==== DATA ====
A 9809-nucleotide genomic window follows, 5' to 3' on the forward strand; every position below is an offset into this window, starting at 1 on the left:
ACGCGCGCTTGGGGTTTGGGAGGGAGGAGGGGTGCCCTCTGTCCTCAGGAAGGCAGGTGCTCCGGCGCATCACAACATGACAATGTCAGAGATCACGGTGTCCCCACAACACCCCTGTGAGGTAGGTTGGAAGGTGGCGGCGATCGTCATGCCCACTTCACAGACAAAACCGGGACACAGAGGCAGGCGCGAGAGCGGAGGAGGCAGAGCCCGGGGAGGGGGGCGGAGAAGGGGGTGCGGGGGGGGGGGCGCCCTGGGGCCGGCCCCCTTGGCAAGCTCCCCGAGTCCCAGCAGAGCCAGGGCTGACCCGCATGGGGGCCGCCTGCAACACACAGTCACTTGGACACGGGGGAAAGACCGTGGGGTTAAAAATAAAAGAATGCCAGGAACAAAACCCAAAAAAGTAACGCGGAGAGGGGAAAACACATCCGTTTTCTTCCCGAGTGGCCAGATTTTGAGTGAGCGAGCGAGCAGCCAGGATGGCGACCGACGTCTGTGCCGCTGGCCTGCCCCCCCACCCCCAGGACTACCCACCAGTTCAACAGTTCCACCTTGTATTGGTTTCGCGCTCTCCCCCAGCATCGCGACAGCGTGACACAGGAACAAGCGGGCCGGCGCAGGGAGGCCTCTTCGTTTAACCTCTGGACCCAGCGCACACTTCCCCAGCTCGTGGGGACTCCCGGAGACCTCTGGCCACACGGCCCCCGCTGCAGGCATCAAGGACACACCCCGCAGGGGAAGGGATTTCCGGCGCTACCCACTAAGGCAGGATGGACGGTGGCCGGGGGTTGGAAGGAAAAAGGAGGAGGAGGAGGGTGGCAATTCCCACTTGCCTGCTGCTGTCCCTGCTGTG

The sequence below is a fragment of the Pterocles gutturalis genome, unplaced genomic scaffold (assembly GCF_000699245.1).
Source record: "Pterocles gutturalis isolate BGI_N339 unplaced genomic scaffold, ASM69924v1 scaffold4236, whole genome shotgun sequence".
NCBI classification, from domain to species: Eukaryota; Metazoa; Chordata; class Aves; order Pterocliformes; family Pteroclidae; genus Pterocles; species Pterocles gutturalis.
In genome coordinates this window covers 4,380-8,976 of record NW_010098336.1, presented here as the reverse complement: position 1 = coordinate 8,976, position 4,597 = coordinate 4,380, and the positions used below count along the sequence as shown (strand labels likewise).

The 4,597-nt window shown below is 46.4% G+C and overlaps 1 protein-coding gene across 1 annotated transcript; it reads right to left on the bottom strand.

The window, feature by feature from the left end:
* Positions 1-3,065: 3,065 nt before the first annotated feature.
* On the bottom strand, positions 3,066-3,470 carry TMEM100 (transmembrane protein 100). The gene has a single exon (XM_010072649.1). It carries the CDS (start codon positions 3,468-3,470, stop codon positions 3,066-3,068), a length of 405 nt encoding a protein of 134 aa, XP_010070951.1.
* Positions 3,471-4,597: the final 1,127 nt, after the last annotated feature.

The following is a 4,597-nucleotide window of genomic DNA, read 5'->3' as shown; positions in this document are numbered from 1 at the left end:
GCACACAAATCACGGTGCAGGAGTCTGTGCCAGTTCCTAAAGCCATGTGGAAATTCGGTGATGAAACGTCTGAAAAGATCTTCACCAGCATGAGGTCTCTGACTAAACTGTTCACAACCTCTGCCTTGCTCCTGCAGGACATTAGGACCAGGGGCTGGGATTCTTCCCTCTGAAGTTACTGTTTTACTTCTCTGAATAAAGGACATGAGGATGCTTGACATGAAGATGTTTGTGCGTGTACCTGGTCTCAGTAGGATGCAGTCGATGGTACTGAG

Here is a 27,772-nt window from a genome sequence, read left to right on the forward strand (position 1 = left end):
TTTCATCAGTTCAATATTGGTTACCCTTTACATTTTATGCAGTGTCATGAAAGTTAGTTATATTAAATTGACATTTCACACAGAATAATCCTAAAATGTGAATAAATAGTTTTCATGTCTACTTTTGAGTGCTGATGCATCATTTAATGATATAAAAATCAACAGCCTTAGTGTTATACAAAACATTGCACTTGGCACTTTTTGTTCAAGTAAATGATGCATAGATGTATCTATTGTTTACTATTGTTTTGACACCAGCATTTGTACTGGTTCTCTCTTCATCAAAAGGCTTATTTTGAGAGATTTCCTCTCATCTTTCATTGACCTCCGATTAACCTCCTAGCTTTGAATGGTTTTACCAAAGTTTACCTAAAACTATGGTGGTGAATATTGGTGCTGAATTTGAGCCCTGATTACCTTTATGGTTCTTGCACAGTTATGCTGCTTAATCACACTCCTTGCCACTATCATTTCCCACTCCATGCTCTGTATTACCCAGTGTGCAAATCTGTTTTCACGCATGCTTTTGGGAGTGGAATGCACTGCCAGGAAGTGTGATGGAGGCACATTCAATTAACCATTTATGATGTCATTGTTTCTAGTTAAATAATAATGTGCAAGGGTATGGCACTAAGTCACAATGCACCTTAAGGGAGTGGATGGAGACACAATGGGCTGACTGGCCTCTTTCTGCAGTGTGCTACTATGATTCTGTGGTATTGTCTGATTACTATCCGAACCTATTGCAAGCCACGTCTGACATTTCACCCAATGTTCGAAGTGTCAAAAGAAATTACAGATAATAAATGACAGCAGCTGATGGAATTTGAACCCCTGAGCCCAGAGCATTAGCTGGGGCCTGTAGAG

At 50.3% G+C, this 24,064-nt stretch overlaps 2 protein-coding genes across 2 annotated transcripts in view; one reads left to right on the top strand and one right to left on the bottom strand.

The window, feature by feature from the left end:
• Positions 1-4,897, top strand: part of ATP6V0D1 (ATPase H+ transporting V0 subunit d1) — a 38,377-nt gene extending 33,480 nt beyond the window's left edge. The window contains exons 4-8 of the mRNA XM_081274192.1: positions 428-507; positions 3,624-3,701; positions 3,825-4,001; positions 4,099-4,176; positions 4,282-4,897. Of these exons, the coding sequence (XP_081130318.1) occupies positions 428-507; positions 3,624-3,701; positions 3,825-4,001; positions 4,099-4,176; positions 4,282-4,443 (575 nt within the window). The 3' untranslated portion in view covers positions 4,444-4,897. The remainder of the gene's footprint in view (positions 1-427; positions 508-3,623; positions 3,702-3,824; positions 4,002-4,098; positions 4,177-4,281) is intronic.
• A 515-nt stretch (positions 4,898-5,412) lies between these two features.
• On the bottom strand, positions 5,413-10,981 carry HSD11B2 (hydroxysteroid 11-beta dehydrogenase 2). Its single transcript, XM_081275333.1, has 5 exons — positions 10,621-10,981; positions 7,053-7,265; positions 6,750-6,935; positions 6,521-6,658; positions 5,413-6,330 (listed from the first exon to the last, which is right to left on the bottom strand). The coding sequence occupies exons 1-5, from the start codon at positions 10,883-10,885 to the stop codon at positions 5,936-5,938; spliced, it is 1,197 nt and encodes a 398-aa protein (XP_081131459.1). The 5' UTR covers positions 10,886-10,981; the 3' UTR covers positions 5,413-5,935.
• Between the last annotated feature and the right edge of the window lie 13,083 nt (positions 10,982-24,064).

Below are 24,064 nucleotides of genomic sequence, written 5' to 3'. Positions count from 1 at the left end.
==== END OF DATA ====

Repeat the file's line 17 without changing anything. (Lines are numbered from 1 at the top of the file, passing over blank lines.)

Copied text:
The window, feature by feature from the left end: